Having said all that, I find the rescue that I read about here to be truly inspiring. There are some huge hearts out there, and the world is a better place for them all.

Sorry to rant.
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Old July 31st, 2009, 03:39 PM
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Yup, life in the bush/agriculture areas is very different from the suburbs.
We don't hike in the woods during hunting season, and we know our boundaries.
Some people aren't quite civilized yet....sad, but true.
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Old April 6th, 2010, 08:42 PM
chilli1327 chilli1327 is offline
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Quote:
Originally Posted by amaya View Post
Hello,

Actually I check in quite a bit, but rarely contribute.

Illegal to kill cats inhumanely? Really. Tell that to the people using all the feral cats around here as target practice. Even better. Ask the police to come help the cats. See what response you get. NOTHING.

There needs be some education around animal welfare here, as everywhere. There also needs to be some education around how urban rescuers judge those of us doing rescue in rural areas. The rescue I belong to ~ we try to keep where we each live a secret. But still, we get cats dumped at our private homes, that we can't adopt out. We offer one of the most innovative spay and nueter subsidy programs anywhere. Doesn't make a difference.

Out in the country, animal rescue really targets you in the public eye. That is no small thing when all the folk around you own guns, and your survival depends on getting along with them. I have twice had a drunk neighbour show up in the middle of the night, wanting to 'talk' about my crazy tree hugging, animal lover ways.

Did I call the cops? NO. It would have taken them 45 minutes to get here. And it wouldn't have done anything other than make the situation worse.

They hunt on my property. Can't do anything about it. By the time the warden comes out, if they bother, there is nothing to see.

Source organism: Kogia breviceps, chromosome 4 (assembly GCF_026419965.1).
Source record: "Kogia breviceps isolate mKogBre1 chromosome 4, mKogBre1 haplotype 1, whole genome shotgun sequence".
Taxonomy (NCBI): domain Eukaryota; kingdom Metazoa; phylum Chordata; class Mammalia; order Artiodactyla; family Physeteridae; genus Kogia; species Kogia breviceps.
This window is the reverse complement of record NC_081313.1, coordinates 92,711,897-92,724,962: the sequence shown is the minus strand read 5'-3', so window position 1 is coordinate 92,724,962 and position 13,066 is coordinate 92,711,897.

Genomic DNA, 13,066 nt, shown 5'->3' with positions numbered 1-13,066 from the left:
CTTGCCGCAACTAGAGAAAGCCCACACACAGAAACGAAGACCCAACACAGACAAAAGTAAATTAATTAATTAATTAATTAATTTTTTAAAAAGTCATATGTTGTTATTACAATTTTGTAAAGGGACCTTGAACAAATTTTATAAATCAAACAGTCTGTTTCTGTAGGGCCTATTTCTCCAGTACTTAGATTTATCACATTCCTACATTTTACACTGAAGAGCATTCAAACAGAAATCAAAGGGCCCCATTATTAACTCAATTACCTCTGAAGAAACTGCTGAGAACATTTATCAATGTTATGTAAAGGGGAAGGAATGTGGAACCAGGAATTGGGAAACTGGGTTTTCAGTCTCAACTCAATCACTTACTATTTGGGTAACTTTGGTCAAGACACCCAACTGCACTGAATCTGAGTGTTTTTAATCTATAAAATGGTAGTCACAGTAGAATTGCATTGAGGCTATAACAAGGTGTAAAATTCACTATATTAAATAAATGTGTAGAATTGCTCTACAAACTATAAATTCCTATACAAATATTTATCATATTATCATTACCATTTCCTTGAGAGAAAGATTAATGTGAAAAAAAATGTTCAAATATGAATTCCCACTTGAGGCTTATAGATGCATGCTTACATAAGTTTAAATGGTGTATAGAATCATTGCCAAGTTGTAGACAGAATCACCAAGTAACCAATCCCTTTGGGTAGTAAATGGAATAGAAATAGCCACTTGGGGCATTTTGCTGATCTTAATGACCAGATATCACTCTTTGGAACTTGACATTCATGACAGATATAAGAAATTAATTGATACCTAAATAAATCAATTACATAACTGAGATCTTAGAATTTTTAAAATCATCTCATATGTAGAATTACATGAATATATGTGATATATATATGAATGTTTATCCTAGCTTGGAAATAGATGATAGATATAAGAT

I had a friend confront some deer hunters that were on his property. They shot the deer right in front of the family. My friend went out and wrestled the gun out of the hunters hands. My friend was then charged with assault.

Anyways, it's just that I sometimes find some peoples comments here really naive and judgemental of others.

We should be able to share our experiences without having someone jump down someones throat. This closes down dialogue and keeps the discussions very internal and cleeky.

How are we to learn from each other to better this world for all if we close down the possibility of new people contributing what they can, how they can, and being welcomed to be part of the conversation?

Having said all that, I find the rescue that I read about here to be truly inspiring. There are some huge hearts out there, and the world is a better place for them all.

Sorry to rant.
I know that this is an older post, but I read about your spay/neuter program. I live in Woodstock and I am on a limited budget so I am looking for an affordable place to have my cat spayed. Every where I look it is in the region of 200 for this service. I am not saying that this is not fair, don't really know, but it is something I cannot afford. I live in an apartment, so it is not a really big issue, but going throught the heat process with her drives me crazy sometimes. Any help would be greatly appreciated.

Thank you.